NEWS
By Liz Bowie and Liz Bowie,SUN STAFF | November 13, 1998
Parents at Johnston Square Elementary School believe the sudden removal of their principal for improperly disciplining a child was a harsh punishment they hope will be reversed.They will rally Thursday in support of Colyn Harrington, 63, who was ousted after she suggested to an 8-year-old boy that his penis might be cut off if he did not stop making sexually explicit comments to his female classmates. She summoned a janitor, who entered her office carrying a dinner knife. Harrington intended to scare the boy, not to harm him, according to school officials.
NEWS
By Tricia Bishop and Tricia Bishop,SUN STAFF | June 13, 2004
A stroll along the colorful halls of Hammond Elementary School reveals no evidence of the power struggle that threatens to turn neighbors against one another and teachers against parents. "It's become divisive in the community," said Nancy Trudel, a parent who has heard rumblings of the unrest, but is unsure of its origin or basis. Tucked away in a back room last week at the North Laurel school, a group of 11 educators detailed what they say is harassment by a small group of parents they contend can't separate fact from fiction.
NEWS
By Larry Carson and Larry Carson,Staff Writer | June 19, 1993
After months of silence about the controversy surrounding school Superintendent Stuart Berger, Baltimore County Executive Roger B. Hayden stepped into the fight yesterday as peacemaker.Mr. Hayden, a former school board president, called for a public meeting next week at which teachers, parents, school board members and administrators can discuss their differences. Another former school board president, Donald Pearce, who appeared with Mr. Hayden, will chair the meeting, the executive said.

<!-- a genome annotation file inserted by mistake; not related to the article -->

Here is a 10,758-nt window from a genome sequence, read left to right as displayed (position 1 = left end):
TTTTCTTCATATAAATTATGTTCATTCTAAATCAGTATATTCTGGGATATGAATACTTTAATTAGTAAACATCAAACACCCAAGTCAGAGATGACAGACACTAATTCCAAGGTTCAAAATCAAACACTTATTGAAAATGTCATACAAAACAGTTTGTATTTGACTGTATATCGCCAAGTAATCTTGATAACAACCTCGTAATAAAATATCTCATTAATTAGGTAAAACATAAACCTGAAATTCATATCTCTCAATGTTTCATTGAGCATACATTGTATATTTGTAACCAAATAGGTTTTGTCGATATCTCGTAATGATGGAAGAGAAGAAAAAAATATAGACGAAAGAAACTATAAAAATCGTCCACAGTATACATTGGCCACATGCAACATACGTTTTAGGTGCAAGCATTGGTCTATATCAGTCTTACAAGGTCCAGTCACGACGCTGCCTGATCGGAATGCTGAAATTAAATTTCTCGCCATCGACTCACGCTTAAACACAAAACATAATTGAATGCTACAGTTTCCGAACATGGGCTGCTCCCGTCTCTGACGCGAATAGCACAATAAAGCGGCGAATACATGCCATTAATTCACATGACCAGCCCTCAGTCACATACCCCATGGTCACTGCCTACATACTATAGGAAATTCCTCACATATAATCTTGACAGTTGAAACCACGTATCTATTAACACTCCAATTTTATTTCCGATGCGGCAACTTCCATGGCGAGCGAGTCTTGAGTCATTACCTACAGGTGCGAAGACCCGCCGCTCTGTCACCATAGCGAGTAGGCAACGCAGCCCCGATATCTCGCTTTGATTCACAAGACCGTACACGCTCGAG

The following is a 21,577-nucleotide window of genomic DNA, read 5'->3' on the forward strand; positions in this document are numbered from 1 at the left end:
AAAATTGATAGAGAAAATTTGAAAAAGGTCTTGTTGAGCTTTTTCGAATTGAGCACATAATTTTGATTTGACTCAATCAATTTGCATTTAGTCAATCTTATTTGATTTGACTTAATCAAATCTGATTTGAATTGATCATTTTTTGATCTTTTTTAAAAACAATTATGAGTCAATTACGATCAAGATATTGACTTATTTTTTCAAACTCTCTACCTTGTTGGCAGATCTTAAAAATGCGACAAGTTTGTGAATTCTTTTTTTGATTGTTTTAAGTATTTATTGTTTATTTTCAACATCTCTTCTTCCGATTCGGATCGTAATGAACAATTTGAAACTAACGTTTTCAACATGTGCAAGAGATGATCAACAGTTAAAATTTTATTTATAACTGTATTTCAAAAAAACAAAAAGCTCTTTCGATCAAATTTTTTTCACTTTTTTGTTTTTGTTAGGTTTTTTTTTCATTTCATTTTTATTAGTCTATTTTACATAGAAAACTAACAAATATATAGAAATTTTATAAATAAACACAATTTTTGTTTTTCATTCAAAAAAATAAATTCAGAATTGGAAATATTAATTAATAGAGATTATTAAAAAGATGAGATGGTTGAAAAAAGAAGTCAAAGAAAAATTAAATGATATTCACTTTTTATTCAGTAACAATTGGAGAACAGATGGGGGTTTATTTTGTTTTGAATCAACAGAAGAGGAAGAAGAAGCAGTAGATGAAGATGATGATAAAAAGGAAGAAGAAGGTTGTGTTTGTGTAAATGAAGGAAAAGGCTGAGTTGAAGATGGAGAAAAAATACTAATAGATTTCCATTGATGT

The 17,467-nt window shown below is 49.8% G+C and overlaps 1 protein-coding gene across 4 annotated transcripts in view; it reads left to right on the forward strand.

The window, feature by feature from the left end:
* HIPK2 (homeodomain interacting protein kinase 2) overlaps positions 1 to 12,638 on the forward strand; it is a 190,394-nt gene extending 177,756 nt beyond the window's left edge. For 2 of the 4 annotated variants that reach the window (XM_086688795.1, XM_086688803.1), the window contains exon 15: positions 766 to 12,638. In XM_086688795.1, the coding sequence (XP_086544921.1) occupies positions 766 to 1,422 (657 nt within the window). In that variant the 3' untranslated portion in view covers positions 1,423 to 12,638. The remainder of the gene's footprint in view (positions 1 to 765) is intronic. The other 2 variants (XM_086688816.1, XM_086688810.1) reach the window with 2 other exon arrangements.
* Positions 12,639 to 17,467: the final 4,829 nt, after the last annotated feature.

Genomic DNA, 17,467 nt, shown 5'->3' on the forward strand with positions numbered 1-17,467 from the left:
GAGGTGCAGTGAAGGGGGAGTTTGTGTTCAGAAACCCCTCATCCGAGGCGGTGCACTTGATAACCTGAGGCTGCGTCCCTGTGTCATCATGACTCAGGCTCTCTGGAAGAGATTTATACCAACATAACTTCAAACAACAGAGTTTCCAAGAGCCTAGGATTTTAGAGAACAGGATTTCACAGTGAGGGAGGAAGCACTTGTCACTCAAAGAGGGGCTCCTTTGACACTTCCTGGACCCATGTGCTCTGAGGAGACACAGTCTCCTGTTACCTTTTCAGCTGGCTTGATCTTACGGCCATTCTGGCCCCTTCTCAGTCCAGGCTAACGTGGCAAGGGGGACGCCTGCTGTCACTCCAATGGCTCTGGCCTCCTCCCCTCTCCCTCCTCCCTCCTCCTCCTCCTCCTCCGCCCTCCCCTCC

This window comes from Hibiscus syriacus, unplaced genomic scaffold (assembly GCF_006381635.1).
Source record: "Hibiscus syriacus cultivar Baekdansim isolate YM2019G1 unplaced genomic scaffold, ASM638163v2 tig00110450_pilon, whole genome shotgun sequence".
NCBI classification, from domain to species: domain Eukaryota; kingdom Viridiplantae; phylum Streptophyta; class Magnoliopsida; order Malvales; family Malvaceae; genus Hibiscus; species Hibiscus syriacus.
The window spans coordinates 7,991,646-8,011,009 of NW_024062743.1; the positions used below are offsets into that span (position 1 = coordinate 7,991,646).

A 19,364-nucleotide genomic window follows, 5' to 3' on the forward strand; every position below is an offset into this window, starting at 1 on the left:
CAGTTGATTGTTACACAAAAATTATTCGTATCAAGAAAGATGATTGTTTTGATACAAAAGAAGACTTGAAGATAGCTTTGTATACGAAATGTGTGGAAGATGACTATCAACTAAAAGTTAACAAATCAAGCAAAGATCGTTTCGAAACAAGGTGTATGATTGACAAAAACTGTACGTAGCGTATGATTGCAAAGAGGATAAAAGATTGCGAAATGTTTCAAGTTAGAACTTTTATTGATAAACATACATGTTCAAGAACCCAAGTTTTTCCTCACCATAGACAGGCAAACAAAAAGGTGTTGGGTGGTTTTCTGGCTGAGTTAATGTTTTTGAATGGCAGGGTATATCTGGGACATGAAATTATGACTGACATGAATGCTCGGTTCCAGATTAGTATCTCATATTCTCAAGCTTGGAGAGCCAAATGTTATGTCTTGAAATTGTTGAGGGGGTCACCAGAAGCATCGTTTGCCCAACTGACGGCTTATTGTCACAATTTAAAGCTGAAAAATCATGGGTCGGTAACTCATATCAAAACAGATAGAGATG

NEWS
By Kathy Curtis and Kathy Curtis,SPECIAL TO THE SUN | August 14, 1996
RIVER HILL Raptors emerged undefeated this summer in their division of the Columbia Neighborhood Swim League. Formed only last year in Columbia's newest village, the team includes 184 youngsters ages 5 to 18. They defeated teams from Harper's Choice, Clemens Crossing, Clary's Forest/Hawthorn, Dorsey's Search and Huntington."
NEWS
By Lynn Anderson and Lynn Anderson,SUN STAFF | February 3, 2000
Baltimore County school officials are taking a new approach to setting school attendance boundaries, and parents and other community members in the Woodlawn area have gladly consented to be the guinea pigs. For the first time, parents, teachers and others have joined to decide boundaries for Dogwood Elementary School, which will open in the fall. The school is being built to relieve crowding at Chadwick, Powhatan and Winfield elementary schools, which are in an area dense with apartment complexes and dotted with new housing developments.